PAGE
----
At the Sound Transit Board meeting on Thursday, February 28, the Board approved a resolution creating The Overlake Village Bridge Project, along with two motions agreeing to jointly design the bridge in cooperation with the City of Redmond and approving a contract setting the design process in motion. The Board action endorses a proposed pedestrian/bicycle bridge connecting the Link station at the Overlake Village in Redmond across SR 520 to the Microsoft/Honeywell campuses on the north side of the freeway. This action moves the project through 4 phases of Sound Transit’s project cycle in one fell swoop, all the way from concept to final design.

Sound Transit will only contribute $75,000 to this design phase, with the City of Redmond contributing the remainder of the $1.9 million cost. Most of Redmond’s costs, in turn, are being funded by a federal grant, with the City only kicking in about $200,000.

This bridge was evaluated as part of the environmental review for East Link, but is not funded as part of the East Link project. Once the project reaches the 60% design level and construction costs can be estimated accurately, the partners will seek to identify funding to complete the bridge construction. If that funding can be identified, the bridge will be constructed by Sound Transit as part of East Link.

It’s exciting to see more options developed to connect the north side of 520 to Sound Transit’s light rail line on the south side, especially options that focus on pedestrian and bicycle access. The result will be a more attractive travel package for light rail passengers in this important employment center.

The two sides of the freeway are currently linked several blocks west of the Overlake Station at a major interchange where 148th Avenue NE crosses the freeway, but this is not a very hospitable environment for pedestrians and bicycles, requiring them to cross access ramps that are part of the interchange. Microsoft funded another multi-modal bridge several blocks east of the Overlake Village Station, going diagonally across 520 from NE 31st Street on the south to NE 36th Street on the north side.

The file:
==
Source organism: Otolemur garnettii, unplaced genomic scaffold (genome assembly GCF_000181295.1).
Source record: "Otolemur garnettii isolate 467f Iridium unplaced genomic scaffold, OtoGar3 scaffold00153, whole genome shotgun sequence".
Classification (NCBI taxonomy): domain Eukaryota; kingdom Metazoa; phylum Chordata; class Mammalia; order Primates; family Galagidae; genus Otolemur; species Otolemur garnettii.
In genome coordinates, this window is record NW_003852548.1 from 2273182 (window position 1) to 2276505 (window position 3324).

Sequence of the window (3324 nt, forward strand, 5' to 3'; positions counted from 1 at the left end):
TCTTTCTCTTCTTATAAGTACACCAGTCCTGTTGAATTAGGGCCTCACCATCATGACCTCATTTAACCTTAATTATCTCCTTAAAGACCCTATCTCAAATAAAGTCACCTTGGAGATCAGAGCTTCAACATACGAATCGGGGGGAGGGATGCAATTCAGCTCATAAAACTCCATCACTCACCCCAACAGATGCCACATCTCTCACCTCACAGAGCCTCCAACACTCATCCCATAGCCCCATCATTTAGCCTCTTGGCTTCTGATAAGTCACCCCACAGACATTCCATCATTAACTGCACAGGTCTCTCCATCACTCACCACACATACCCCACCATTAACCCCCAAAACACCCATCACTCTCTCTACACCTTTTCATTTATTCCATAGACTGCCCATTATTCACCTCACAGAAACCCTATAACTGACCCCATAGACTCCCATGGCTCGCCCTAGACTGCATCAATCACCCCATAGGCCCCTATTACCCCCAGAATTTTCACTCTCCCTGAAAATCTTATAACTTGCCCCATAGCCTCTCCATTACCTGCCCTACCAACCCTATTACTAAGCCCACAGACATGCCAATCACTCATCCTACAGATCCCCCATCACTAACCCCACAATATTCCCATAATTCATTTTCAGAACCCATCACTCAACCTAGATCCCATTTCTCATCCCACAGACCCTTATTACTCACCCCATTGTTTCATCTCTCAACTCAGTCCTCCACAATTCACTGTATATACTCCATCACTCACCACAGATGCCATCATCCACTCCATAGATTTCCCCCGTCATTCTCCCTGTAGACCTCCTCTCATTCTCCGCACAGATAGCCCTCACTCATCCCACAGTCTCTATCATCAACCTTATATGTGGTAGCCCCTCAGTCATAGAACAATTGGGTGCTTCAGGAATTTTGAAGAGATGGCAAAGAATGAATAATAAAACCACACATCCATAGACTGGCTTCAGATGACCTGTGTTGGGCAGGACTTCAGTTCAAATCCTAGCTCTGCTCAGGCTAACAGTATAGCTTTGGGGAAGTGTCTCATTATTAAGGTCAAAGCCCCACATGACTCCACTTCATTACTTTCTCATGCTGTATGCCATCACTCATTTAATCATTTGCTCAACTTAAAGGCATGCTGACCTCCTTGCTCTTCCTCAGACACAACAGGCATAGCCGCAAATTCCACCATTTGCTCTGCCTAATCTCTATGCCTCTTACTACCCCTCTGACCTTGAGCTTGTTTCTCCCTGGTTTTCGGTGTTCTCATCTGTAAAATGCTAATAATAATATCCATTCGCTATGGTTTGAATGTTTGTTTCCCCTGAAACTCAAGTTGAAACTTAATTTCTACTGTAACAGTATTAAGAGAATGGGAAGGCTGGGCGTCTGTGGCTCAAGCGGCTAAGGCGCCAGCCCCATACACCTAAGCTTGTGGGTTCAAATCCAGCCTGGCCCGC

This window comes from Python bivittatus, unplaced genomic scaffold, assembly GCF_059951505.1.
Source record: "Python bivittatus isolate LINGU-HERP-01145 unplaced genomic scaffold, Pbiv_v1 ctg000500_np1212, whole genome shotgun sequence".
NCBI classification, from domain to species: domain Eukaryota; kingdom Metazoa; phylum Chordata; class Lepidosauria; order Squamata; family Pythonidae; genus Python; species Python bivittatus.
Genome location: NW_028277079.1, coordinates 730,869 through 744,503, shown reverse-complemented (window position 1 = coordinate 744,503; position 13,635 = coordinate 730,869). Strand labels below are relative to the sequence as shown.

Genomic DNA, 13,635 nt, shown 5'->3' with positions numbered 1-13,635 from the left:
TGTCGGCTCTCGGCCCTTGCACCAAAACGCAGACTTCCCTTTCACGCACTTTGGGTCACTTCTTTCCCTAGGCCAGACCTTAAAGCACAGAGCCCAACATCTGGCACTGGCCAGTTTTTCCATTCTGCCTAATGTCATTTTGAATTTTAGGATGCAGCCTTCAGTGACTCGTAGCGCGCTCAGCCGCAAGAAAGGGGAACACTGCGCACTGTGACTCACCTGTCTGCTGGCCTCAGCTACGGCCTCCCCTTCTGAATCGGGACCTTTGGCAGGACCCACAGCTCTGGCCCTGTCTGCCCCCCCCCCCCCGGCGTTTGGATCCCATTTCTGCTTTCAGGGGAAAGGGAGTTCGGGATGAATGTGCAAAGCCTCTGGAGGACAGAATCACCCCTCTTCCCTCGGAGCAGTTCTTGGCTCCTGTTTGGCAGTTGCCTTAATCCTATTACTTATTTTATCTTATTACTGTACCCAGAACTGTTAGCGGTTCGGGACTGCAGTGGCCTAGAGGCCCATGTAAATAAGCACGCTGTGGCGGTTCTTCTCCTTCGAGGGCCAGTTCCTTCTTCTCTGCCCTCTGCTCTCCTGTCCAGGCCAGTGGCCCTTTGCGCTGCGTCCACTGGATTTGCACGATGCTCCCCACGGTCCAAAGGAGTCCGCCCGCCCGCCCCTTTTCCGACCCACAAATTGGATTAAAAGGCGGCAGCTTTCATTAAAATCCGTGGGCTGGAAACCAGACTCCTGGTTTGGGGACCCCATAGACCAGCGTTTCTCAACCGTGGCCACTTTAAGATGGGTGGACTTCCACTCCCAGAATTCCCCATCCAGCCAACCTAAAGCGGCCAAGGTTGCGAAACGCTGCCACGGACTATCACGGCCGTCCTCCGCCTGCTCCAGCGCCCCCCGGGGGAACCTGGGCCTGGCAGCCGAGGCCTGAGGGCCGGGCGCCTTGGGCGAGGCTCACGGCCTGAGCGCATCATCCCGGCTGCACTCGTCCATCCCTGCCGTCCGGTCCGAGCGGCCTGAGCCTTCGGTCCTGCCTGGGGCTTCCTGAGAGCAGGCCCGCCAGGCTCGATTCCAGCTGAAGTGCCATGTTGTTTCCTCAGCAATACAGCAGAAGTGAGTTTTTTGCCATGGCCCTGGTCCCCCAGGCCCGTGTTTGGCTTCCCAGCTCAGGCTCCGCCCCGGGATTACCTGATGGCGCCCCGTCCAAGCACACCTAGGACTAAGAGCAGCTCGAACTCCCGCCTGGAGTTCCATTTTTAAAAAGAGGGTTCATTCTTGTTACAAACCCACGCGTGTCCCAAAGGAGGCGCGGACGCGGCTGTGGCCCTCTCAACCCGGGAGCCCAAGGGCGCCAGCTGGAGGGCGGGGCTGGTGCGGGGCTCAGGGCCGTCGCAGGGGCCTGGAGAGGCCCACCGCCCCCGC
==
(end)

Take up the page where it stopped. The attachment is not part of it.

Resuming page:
While these two crossings make pedestrian and bicycle crossings possible, they do not make them as attractive and easy to use as would be optimum. That’s where the Overlake Village Bridge comes in, making it possible to exit the train and cross directly to the north side when leaving the station. And, since it connects to the east-west bike/ped path on the north side of 520, which will run all the way into Seattle, it also makes it easy to get to other nearby destinations on foot or by bike, and facilitates mixed commutes like taking transit in the morning and returning home by bike.

This is the same type of crossing that is now in development at the Northgate Station to get across I-5, but the Overlake Village Bridge will be less expensive, as the distance is much shorter. And, on the planning horizon is another possible bike/ped bridge, connecting to the next light rail station, at the Overlake Transit Center, not far down the road. The City of Redmond and Sound Transit are thinking proactively about how to knit this community, sundered by SR 520, together to make it possible for light rail to be fully integrated with pedestrian and bicycle traffic in a truly transit oriented model.